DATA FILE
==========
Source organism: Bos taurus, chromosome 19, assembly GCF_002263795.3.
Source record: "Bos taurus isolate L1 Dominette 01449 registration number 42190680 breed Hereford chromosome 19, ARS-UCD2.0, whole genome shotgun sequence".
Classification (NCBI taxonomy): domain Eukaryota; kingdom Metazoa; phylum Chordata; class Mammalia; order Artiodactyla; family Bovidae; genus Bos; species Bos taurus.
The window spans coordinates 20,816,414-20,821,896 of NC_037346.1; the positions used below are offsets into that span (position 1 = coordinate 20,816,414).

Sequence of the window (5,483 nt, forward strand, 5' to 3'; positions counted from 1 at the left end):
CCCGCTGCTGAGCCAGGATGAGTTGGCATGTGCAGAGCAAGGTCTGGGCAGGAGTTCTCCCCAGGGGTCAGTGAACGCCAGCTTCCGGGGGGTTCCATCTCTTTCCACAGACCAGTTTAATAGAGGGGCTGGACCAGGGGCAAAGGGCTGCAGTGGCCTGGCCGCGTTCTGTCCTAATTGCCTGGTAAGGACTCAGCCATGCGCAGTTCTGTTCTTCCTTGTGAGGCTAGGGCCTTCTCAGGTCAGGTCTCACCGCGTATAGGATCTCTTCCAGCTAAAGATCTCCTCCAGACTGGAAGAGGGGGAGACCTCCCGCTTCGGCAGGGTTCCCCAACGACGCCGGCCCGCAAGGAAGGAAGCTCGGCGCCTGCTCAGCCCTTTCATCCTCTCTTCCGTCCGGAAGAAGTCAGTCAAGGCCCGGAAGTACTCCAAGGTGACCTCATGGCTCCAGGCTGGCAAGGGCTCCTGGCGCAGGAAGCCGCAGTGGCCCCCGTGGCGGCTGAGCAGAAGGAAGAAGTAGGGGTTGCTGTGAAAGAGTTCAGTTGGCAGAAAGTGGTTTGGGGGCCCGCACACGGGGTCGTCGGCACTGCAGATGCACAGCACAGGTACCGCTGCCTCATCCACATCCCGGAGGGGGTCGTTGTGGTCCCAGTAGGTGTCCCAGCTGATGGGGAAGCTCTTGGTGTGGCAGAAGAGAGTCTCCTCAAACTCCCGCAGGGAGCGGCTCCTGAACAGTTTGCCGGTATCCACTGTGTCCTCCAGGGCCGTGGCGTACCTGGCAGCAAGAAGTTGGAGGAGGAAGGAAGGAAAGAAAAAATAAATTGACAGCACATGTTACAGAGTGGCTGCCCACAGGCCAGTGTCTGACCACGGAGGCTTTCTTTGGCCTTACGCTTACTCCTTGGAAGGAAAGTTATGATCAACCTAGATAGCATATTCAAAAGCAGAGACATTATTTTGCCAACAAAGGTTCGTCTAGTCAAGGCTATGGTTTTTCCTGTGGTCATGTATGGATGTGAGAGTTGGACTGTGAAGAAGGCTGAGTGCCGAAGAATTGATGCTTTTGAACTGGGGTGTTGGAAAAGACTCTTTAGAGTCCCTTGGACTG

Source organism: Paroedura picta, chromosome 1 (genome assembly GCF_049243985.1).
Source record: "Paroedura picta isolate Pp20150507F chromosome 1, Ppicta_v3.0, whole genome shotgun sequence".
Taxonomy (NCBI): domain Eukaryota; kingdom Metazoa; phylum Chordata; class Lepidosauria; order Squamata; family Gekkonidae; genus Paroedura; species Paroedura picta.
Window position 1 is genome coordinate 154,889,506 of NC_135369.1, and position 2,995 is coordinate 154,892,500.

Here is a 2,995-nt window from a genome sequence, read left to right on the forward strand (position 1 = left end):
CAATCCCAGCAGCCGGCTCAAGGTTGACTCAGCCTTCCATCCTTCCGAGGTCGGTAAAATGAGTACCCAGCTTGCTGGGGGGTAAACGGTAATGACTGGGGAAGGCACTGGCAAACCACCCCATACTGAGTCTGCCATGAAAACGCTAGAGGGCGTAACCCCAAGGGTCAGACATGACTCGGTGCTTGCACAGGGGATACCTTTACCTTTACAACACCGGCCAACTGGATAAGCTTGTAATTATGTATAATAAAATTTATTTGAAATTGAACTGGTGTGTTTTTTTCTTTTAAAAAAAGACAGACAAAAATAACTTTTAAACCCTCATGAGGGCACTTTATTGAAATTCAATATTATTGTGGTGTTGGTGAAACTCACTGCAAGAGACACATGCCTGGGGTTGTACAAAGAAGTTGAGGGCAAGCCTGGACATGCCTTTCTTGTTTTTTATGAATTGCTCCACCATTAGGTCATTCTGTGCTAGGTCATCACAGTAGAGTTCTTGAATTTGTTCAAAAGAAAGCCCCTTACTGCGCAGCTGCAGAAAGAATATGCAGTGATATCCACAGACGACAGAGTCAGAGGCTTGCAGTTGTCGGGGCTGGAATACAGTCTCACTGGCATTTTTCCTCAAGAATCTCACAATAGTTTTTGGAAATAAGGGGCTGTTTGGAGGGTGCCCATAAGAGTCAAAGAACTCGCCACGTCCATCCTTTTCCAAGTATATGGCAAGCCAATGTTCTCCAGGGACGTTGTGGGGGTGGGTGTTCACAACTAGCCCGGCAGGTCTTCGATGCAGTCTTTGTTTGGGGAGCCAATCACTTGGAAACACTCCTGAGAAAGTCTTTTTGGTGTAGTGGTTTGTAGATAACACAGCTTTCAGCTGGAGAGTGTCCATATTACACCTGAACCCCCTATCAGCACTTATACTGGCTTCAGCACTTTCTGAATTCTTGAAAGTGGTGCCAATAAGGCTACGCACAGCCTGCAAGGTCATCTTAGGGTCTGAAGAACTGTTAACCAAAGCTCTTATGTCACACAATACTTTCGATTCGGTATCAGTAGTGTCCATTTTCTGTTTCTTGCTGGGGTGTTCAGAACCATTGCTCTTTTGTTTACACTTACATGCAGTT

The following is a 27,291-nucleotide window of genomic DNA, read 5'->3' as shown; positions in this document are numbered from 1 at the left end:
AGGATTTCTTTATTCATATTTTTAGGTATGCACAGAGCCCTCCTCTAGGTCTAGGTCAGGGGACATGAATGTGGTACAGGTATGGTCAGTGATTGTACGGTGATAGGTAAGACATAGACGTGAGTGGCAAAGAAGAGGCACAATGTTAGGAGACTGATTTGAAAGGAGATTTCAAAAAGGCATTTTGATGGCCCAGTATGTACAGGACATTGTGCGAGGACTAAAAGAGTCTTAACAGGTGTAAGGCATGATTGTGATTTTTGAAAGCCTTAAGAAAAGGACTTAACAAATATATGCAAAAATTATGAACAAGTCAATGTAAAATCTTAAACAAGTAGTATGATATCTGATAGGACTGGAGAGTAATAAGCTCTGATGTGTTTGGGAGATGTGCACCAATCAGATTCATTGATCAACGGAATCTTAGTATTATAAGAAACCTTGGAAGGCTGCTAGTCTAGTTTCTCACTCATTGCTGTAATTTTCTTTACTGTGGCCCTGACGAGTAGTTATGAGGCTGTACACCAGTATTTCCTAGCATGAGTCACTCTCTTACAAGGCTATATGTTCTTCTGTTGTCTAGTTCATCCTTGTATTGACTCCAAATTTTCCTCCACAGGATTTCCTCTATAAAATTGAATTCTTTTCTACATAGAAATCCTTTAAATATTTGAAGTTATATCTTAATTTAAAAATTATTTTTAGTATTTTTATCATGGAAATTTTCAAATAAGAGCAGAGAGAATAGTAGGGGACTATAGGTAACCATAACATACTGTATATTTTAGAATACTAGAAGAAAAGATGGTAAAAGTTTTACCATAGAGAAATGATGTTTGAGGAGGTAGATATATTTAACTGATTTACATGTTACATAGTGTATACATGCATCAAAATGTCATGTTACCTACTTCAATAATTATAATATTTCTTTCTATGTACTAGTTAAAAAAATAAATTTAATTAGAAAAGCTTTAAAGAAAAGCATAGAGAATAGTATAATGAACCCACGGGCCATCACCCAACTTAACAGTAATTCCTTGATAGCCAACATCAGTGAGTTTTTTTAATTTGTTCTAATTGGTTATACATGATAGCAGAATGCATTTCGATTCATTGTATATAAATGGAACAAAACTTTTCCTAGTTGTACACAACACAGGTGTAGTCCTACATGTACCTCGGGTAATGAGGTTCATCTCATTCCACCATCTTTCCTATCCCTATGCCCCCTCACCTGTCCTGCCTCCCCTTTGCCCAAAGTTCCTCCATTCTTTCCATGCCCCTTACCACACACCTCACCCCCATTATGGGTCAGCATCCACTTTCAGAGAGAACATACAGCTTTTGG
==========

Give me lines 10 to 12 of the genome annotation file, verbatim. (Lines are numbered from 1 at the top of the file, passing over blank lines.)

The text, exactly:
Window position 1 is genome coordinate 154,889,506 of NC_135369.1, and position 2,995 is coordinate 154,892,500.

Here is a 2,995-nt window from a genome sequence, read left to right on the forward strand (position 1 = left end):
CAATCCCAGCAGCCGGCTCAAGGTTGACTCAGCCTTCCATCCTTCCGAGGTCGGTAAAATGAGTACCCAGCTTGCTGGGGGGTAAACGGTAATGACTGGGGAAGGCACTGGCAAACCACCCCATACTGAGTCTGCCATGAAAACGCTAGAGGGCGTAACCCCAAGGGTCAGACATGACTCGGTGCTTGCACAGGGGATACCTTTACCTTTACAACACCGGCCAACTGGATAAGCTTGTAATTATGTATAATAAAATTTATTTGAAATTGAACTGGTGTGTTTTTTTCTTTTAAAAAAAGACAGACAAAAATAACTTTTAAACCCTCATGAGGGCACTTTATTGAAATTCAATATTATTGTGGTGTTGGTGAAACTCACTGCAAGAGACACATGCCTGGGGTTGTACAAAGAAGTTGAGGGCAAGCCTGGACATGCCTTTCTTGTTTTTTATGAATTGCTCCACCATTAGGTCATTCTGTGCTAGGTCATCACAGTAGAGTTCTTGAATTTGTTCAAAAGAAAGCCCCTTACTGCGCAGCTGCAGAAAGAATATGCAGTGATATCCACAGACGACAGAGTCAGAGGCTTGCAGTTGTCGGGGCTGGAATACAGTCTCACTGGCATTTTTCCTCAAGAATCTCACAATAGTTTTTGGAAATAAGGGGCTGTTTGGAGGGTGCCCATAAGAGTCAAAGAACTCGCCACGTCCATCCTTTTCCAAGTATATGGCAAGCCAATGTTCTCCAGGGACGTTGTGGGGGTGGGTGTTCACAACTAGCCCGGCAGGTCTTCGATGCAGTCTTTGTTTGGGGAGCCAATCACTTGGAAACACTCCTGAGAAAGTCTTTTTGGTGTAGTGGTTTGTAGATAACACAGCTTTCAGCTGGAGAGTGTCCATATTACACCTGAACCCCCTATCAGCACTTATACTGGCTTCAGCACTTTCTGAATTCTTGAAAGTGGTGCCAATAAGGCTACGCACAGCCTGCAAGGTCATCTTAGGGTCTGAAGAACTGTTAACCAAAGCTCTTATGTCACACAATACTTTCGATTCGGTATCAGTAGTGTCCATTTTCTGTTTCTTGCTGGGGTGTTCAGAACCATTGCTCTTTTGTTTACACTTACATGCAGTT